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  • The Monk and the Book: Jerome and the Making of Christian Scholarship
  • Neil Adkin
The Monk and the Book: Jerome and the Making of Christian Scholarship. By Megan Hale Williams. (Chicago and London: University of Chicago Press. 2006. Pp. xii, 315. $45.00.)

Jerome himself tells us that while he lived as a monk in the desert he took up the study of Hebrew to take his mind off its obsession with sex (Epist. 125.12.1). Williams, on the other hand, attempts to understand the saint's Hebrew scholarship "with the analytical tools of recent cultural history—including the work of Bourdieu, Foucault, and Roger Chartier" (so the blurb). She hereby comes to the conclusion that Jerome was the first to merge the monastic and scholastic life-styles. It may perhaps be felt that the "fundamental contradictions" between the two are somewhat overstated. After all, the same epistle 125 breezily prescribes both bookish and unbookish avocations for the monk: texantur et lina capiendis piscibus, scribantur libri, ut et [End Page 322] manus operetur cibos et anima lectione saturetur (11.4).Williams has nonetheless produced a very fine study.

The Introduction rightly devotes considerable attention to the "crucial" issue of Jerome's education. Here we are, however, told apropos of the grammaticus that "the texts studied did not include prose authors"(p. 7).What then about Rufinus, who tells us that when Jerome himself set up as a grammaticus in his monastery at Bethlehem he historicos auctores . . . exponebat (Apol. adv. Hier. 2.11)? On the same page Jerome's own grammaticus, the great Aelius Donatus, is transmogrified by conflation with Aelius Theon into a second-century composer of Greek progymnasmata. On page 16 the form declamatiunculus would make any grammaticus wince.

Williams's translations are her "own" (p. xi). It must unfortunately be said that on occasion they give cause for cavil.The point may be illustrated by reference to one passage that (p. 103) "will remain important for much that is to come."Here sic . . . ut is not "in order that," but "in such a way that"; illi is not "and . . . they" but after quidam and alii a further disjunctive; cf. TLL s.v. ille, 355.66-78 ("i.q. alius"); multorum vel probanda vel improbanda is not "which of the many are to be approved or rejected" but "the views, acceptable or otherwise,of many."[I]n uno opere quod edisserit, expositiones is not "in one work what he has learned concerning the arguments" but "the arguments in the one work under discussion." [V]idelicet is not "for example" but "namely" (an important distinction, since here the word is followed by the authors of the school syllabus). [A]rgue interpretes eorum quare . . . is not "attack their interpretations because . . . " but "blame their interpreters for. . . ." [I]n eadem re is not "on each passage" but "on the same subject."Two further examples of such mistranslation may be adduced from somewhat later in the book. On page 122 apponent is misrendered as "oppose"; instead, this is Hebrew yasaph. On page 167 mihi genuinus infigitur is misrendered as "I who have made authenticity my cause"; instead, this is Persius' genuinum (sc. dentem) fregit in illis (1.115).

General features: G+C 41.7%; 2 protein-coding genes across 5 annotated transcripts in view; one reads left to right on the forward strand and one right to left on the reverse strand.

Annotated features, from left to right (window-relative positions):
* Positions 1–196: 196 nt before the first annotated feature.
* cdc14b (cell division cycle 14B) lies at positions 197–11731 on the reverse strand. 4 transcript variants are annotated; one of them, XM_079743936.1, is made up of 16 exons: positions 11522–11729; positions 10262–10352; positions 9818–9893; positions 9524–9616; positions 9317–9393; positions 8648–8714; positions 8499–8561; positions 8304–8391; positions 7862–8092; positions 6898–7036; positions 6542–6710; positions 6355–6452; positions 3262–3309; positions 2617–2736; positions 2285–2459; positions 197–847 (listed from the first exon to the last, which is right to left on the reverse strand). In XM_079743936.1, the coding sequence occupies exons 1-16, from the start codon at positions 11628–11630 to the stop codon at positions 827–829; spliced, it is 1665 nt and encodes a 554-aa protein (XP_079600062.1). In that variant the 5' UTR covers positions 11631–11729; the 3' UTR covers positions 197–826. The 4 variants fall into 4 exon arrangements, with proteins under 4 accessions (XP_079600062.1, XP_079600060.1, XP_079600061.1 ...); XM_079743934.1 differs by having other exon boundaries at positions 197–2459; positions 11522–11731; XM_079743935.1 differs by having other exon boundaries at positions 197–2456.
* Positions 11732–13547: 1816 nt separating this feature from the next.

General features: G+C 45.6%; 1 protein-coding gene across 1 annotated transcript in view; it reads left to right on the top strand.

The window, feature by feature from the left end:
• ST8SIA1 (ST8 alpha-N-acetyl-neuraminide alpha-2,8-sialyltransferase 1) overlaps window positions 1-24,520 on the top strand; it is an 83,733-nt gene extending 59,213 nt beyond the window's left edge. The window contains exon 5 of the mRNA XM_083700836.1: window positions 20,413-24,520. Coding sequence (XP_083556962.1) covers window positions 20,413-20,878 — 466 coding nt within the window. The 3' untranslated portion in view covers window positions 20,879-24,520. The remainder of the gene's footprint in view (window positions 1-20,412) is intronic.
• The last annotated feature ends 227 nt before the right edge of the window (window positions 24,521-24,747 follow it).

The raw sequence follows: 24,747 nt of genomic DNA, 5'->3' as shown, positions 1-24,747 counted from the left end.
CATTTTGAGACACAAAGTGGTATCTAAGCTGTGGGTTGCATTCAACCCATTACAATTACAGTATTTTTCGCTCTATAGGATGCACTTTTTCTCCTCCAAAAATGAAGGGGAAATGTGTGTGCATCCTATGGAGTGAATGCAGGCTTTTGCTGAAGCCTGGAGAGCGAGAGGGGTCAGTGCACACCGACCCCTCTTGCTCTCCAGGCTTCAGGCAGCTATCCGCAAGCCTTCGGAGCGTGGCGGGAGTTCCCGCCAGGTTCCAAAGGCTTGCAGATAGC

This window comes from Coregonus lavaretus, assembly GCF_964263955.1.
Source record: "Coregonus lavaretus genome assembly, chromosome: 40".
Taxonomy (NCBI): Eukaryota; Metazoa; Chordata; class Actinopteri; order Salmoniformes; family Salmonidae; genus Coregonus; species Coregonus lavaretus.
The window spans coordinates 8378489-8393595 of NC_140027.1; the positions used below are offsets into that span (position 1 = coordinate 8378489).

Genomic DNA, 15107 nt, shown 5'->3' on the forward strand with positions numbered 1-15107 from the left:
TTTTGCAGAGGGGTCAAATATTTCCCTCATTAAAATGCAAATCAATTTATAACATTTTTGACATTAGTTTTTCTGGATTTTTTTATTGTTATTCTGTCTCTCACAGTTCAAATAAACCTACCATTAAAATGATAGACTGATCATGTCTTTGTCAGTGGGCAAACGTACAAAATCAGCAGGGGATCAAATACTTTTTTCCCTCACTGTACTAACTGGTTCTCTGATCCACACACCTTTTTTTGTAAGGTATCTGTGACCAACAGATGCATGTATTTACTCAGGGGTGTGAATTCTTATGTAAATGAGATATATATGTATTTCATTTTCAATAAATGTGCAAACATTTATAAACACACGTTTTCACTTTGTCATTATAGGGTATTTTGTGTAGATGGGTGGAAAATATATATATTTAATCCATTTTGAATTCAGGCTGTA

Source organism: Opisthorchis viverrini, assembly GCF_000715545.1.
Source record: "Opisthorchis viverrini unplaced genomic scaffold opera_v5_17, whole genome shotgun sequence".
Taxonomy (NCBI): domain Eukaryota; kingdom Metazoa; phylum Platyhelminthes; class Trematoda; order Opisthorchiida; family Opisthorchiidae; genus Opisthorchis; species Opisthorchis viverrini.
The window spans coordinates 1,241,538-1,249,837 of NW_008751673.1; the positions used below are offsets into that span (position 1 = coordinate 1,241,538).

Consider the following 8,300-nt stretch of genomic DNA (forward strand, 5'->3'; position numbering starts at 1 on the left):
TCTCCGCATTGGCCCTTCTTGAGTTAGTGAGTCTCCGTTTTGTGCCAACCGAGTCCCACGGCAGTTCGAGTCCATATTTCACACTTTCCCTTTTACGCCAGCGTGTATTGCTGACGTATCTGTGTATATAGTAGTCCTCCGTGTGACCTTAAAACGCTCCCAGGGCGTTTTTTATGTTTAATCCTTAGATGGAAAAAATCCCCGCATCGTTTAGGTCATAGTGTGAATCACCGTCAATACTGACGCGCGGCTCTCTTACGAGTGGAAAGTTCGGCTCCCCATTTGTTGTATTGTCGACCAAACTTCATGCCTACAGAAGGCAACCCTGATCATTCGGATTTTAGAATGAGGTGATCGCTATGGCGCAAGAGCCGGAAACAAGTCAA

Notwithstanding such slips, Williams has much of value to say about Jerome's early career with its social and literary networkings (chap. 1), about his crafting of an exegetic persona and the "invention of the Hebraica veritas" as a way to upstage Origen (chap. 2), about his commentaries on the Prophets and his emphasis on the historical sense (chap. 3), about the contents of his library (chap. 4) and its logistics (chap. 5), and about the cost of his scholarship (chap. 6) and the consequent need for patronage (chap. 7).A very important appendix synthesizes progress made since Cavallera on the chronology of Jerome's career.This gripping and stylish book with its wealth of acute Einzelbeobachtungen is accordingly a very valuable contribution to Jerome studies. [End Page 323]

Neil Adkin
University of Nebraska at Lincoln


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